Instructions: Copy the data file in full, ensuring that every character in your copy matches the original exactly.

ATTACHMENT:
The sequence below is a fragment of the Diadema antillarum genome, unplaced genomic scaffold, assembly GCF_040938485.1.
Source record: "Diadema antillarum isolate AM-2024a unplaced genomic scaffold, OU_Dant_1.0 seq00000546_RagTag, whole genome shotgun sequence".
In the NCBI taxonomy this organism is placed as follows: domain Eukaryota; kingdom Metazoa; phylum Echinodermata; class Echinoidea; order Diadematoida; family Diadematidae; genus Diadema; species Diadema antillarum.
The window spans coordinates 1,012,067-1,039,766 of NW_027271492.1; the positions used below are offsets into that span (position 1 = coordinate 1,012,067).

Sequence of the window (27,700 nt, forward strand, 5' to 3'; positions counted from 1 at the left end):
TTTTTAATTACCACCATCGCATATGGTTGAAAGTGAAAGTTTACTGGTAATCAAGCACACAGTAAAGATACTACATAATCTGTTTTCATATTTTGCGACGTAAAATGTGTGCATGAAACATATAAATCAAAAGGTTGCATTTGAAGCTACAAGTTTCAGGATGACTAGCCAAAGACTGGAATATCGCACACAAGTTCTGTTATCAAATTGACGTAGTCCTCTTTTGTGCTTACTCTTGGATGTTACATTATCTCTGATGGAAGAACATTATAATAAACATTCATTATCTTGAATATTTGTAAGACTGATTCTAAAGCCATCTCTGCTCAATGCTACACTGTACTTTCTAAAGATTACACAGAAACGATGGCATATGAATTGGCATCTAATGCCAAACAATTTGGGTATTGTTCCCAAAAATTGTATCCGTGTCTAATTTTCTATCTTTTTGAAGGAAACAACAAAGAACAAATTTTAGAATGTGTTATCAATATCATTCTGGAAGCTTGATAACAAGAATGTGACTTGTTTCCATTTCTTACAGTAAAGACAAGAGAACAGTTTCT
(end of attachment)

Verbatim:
The sequence below is a fragment of the Diadema antillarum genome, unplaced genomic scaffold, assembly GCF_040938485.1.
Source record: "Diadema antillarum isolate AM-2024a unplaced genomic scaffold, OU_Dant_1.0 seq00000546_RagTag, whole genome shotgun sequence".
In the NCBI taxonomy this organism is placed as follows: domain Eukaryota; kingdom Metazoa; phylum Echinodermata; class Echinoidea; order Diadematoida; family Diadematidae; genus Diadema; species Diadema antillarum.
The window spans coordinates 1,012,067-1,039,766 of NW_027271492.1; the positions used below are offsets into that span (position 1 = coordinate 1,012,067).

Sequence of the window (27,700 nt, forward strand, 5' to 3'; positions counted from 1 at the left end):
TTTTTAATTACCACCATCGCATATGGTTGAAAGTGAAAGTTTACTGGTAATCAAGCACACAGTAAAGATACTACATAATCTGTTTTCATATTTTGCGACGTAAAATGTGTGCATGAAACATATAAATCAAAAGGTTGCATTTGAAGCTACAAGTTTCAGGATGACTAGCCAAAGACTGGAATATCGCACACAAGTTCTGTTATCAAATTGACGTAGTCCTCTTTTGTGCTTACTCTTGGATGTTACATTATCTCTGATGGAAGAACATTATAATAAACATTCATTATCTTGAATATTTGTAAGACTGATTCTAAAGCCATCTCTGCTCAATGCTACACTGTACTTTCTAAAGATTACACAGAAACGATGGCATATGAATTGGCATCTAATGCCAAACAATTTGGGTATTGTTCCCAAAAATTGTATCCGTGTCTAATTTTCTATCTTTTTGAAGGAAACAACAAAGAACAAATTTTAGAATGTGTTATCAATATCATTCTGGAAGCTTGATAACAAGAATGTGACTTGTTTCCATTTCTTACAGTAAAGACAAGAGAACAGTTTCT